With the recent signature of the Sudan Call, hailed by some as an unprecedented political declaration, Sudan seems to have reached a milestone in its contemporary history. Signed by the National Consensus Forces (NCF), the Sudan Revolutionary Front (SRF), the National Umma Party (NUP) and the newly-formed Civil Society Initiative (CSI) led by renowned human rights lawyer and activist, Dr. Amin Mekki Medani, the Call demands the dissolution of the National Congress Party’s one-party rule, now in its 25th year, and the establishment of a transitional government mandated to lead a constitutional process and prepare for national elections. The Call proposes a roadmap for a political settlement for Sudan’s multiple crises, in favor of the African Union-mediated solution as endorsed by the AU Peace and Security Council (AUPSC) Communiqué at its 456th meeting held on 12 September 2014.

The Call generated enthusiasm both domestically and internationally among organizations and states invested in mediating among Sudan’s warring parties and steering the country to a path of lasting peace and stability. For the well wishers, the Call makes it abundantly clear that there are now only two proposals on the table for the African Union High level Implementation Panel (AUHIP) to negotiate. The Call has also sharpened the domestic debate around approaches to peace, highlighting the divide between a comprehensive solution for the peaceful resolution of Sudan’s many civil wars, as advocated by the Call, and the piecemeal approach favored by the government that has locked the negotiations into two separate tracks governed by different mandates for the conflicts raging in Darfur and in Blue Nile and South Kordofan. However, as Sudan has seen with previous such declarations, most notably the New Dawn Charter, the optimism generated by the Call may be short-lived, giving way to the skepticism of those who have seen the scenario of seeming opposition unity repeat itself time and time again to no lasting effect.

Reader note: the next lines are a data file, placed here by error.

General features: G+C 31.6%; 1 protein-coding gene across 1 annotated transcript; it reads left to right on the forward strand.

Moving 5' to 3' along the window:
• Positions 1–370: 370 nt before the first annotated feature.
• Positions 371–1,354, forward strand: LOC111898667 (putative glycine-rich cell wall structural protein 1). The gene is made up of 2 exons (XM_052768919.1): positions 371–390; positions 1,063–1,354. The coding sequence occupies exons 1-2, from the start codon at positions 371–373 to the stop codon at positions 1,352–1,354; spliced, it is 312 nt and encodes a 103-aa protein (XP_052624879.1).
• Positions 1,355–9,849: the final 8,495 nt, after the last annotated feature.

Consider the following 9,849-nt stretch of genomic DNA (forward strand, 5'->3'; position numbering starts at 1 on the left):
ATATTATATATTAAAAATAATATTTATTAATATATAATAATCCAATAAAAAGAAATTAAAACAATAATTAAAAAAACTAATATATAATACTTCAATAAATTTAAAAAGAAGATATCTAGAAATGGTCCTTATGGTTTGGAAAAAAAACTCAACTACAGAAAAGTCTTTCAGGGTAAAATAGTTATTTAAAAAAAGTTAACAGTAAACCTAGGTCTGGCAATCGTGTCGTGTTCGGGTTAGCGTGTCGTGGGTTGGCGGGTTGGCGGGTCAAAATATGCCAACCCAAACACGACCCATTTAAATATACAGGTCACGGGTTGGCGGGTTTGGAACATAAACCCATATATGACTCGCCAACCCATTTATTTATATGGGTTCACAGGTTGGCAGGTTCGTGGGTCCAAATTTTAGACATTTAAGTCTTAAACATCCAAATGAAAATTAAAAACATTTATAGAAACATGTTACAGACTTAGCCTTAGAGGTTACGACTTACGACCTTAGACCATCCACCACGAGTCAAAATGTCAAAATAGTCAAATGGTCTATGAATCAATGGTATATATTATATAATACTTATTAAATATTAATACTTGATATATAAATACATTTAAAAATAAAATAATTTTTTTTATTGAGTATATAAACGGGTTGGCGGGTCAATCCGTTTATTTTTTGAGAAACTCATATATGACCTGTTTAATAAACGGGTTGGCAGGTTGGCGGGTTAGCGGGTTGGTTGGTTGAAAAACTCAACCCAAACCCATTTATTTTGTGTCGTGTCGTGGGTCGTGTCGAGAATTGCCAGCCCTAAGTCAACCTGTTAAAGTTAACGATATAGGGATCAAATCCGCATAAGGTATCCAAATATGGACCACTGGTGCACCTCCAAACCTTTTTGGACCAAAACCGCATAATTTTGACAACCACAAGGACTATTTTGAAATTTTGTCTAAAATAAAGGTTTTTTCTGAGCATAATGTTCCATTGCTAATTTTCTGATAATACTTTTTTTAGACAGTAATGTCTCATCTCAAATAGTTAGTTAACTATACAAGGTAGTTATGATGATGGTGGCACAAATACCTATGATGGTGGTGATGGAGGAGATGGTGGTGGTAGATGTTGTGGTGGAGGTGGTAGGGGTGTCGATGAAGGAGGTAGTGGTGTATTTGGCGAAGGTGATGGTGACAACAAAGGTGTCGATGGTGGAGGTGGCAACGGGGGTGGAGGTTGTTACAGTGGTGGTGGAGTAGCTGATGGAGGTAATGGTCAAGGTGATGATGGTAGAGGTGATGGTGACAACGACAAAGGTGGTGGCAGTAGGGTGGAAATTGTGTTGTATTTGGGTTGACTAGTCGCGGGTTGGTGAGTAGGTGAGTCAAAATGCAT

While the significance of the Call remains to be felt, it does come at a time when Sudanese and non-Sudanese actors have increasingly realized that a comprehensive approach to solving Sudan’s security and governance crises is the only way forward. While Sudanese civil society has for almost a decade made this comprehensive approach the central piece of its strategy and outreach efforts, it is only in September this year that the AU High-Level Implementation Panel (AUHIP), led by President Mbeki, endorsed a holistic approach for the various stakeholders to reach such a comprehensive solution. It is perhaps in the acceptance of civil society’s long-standing position, and in fact in the recognition of civil society’s role in facilitating such a process—as evidenced by the inclusion of Dr. Medani and the CSI—that the Call registers its most significant aspects. The leading role that the civil society actors present in Addis Ababa took in the process that led to the signing of the Call will make civil society’s convening power and intellectual contributions into national political processes difficult to ignore in future.